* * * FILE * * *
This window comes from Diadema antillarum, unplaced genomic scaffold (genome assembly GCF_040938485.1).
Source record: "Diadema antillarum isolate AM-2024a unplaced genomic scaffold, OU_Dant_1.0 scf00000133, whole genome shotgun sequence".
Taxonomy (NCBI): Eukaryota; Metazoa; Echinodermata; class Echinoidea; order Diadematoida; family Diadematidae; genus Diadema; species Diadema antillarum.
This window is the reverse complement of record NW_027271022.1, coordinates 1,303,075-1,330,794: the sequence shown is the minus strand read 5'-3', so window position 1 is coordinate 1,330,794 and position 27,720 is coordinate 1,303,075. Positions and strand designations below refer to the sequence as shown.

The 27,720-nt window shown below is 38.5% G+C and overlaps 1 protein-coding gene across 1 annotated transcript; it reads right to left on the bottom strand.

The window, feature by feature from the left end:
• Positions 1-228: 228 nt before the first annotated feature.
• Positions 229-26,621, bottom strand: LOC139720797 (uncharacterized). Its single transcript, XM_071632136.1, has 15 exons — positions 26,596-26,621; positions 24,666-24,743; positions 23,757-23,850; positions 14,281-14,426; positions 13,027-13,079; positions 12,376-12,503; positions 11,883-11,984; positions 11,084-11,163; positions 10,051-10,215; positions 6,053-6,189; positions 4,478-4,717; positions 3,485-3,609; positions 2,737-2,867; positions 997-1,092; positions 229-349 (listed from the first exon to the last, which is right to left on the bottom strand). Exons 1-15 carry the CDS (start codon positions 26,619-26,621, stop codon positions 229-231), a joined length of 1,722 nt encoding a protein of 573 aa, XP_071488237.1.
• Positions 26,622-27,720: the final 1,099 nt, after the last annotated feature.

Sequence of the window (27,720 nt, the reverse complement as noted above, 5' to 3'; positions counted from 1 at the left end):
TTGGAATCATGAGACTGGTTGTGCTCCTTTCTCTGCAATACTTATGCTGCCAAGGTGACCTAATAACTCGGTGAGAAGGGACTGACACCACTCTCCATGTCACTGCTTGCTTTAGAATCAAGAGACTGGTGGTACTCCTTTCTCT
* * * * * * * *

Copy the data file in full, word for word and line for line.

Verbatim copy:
This window comes from Diadema antillarum, unplaced genomic scaffold (genome assembly GCF_040938485.1).
Source record: "Diadema antillarum isolate AM-2024a unplaced genomic scaffold, OU_Dant_1.0 scf00000133, whole genome shotgun sequence".
Taxonomy (NCBI): Eukaryota; Metazoa; Echinodermata; class Echinoidea; order Diadematoida; family Diadematidae; genus Diadema; species Diadema antillarum.
This window is the reverse complement of record NW_027271022.1, coordinates 1,303,075-1,330,794: the sequence shown is the minus strand read 5'-3', so window position 1 is coordinate 1,330,794 and position 27,720 is coordinate 1,303,075. Positions and strand designations below refer to the sequence as shown.

The 27,720-nt window shown below is 38.5% G+C and overlaps 1 protein-coding gene across 1 annotated transcript; it reads right to left on the bottom strand.

The window, feature by feature from the left end:
• Positions 1-228: 228 nt before the first annotated feature.
• Positions 229-26,621, bottom strand: LOC139720797 (uncharacterized). Its single transcript, XM_071632136.1, has 15 exons — positions 26,596-26,621; positions 24,666-24,743; positions 23,757-23,850; positions 14,281-14,426; positions 13,027-13,079; positions 12,376-12,503; positions 11,883-11,984; positions 11,084-11,163; positions 10,051-10,215; positions 6,053-6,189; positions 4,478-4,717; positions 3,485-3,609; positions 2,737-2,867; positions 997-1,092; positions 229-349 (listed from the first exon to the last, which is right to left on the bottom strand). Exons 1-15 carry the CDS (start codon positions 26,619-26,621, stop codon positions 229-231), a joined length of 1,722 nt encoding a protein of 573 aa, XP_071488237.1.
• Positions 26,622-27,720: the final 1,099 nt, after the last annotated feature.

Sequence of the window (27,720 nt, the reverse complement as noted above, 5' to 3'; positions counted from 1 at the left end):
TTGGAATCATGAGACTGGTTGTGCTCCTTTCTCTGCAATACTTATGCTGCCAAGGTGACCTAATAACTCGGTGAGAAGGGACTGACACCACTCTCCATGTCACTGCTTGCTTTAGAATCAAGAGACTGGTGGTACTCCTTTCTCT